35 parts of dimethylaminoethyl methacrylate, 20 parts of ethylmethacrylate, 20 parts of cyclohexyl methacrylate, 25 parts of stearyl methacrylate, 150 parts of ethyl alcohol and 1 part of azobisisobutyronitrile were put into a four-neck flask equipped with a reflux condenser, a thermometer, a glass tube for nitrogen purging and a stirrer, and polymerized in a nitrogen atmosphere at a temperature of 80 C. for 6 hours.

Next, 70 parts of an ethyl alcohol solution of 60 wt. % 3-chloro-2-hydroxypropylammonium chloride was added to it, and further reacted at a temperature of 80 C. for 15 hours, and thereafter ethyl alcohol was evaporated away while water was dropwise added to it. A quaternary ammonium salt-type copolymer having a final solid content of 30% was obtained. The copolymer is an alkyl acrylate-based polymer having a group of the following formula in the molecular chain:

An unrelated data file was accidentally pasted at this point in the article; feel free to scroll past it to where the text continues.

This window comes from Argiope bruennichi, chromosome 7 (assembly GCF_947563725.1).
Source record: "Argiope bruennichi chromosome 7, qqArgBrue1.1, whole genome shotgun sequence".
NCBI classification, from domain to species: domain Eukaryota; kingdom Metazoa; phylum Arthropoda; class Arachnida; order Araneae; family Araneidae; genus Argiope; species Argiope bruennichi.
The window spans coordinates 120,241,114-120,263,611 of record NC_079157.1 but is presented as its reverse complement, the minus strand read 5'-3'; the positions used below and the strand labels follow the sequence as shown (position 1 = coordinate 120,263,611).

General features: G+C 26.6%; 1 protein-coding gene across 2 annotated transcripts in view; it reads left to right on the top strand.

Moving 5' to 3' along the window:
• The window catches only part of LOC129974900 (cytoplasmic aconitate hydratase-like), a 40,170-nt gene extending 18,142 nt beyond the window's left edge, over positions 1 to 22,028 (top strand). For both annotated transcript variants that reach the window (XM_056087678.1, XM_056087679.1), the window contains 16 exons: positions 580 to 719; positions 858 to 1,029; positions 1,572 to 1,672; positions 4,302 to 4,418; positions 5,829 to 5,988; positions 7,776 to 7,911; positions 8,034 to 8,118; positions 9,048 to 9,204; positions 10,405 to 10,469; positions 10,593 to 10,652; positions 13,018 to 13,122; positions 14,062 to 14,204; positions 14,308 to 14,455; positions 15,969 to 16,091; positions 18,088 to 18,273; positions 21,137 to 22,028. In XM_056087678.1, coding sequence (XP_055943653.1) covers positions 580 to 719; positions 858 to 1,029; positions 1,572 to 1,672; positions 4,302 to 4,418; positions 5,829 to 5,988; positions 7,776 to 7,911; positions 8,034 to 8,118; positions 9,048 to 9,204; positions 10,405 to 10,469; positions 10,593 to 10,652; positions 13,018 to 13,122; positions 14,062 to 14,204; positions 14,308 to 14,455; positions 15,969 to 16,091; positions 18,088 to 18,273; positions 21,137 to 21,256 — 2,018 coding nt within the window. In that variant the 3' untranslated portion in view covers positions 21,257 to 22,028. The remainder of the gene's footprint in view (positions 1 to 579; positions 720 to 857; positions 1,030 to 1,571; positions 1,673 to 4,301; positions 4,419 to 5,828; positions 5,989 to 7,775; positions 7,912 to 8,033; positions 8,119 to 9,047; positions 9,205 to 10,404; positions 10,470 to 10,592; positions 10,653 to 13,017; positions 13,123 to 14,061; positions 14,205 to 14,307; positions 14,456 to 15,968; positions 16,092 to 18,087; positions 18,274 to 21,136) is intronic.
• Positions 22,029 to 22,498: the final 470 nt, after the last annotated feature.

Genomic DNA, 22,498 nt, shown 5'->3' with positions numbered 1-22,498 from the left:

Example 1

The stretched laminated resin film obtained in Production Example 1 was used as a melt thermal transfer recording paper.

Examples 2 to 5

Melt thermal transfer recording papers were obtained in the same manner as in Example 1, for which, however, the blend ratio of the propylene homopolymer, the high-density polyethylene and the inorganic fine powder in the layer A in Example 1 was changed as in Table 1.

Example 6

A melt thermal transfer recording paper was obtained in the same manner as in Example 1, for which, however, the inorganic fine powder in the layer A in Example 1 was changed to heavy calcium carbonate (Bihoku Funka Kogyo's tradename, Soften 1800) having a mean particle size of 3.0 μm.

Example 7

A melt thermal transfer recording paper was obtained in the same manner as in Example 1, for which, however, the high-density polyethylene in the layer A in Example 1 was changed to low-density polyethylene (Nippon Polychem's trade name, Novatec LD, LC604) having a Vicat softening point of 84 C.

Example 8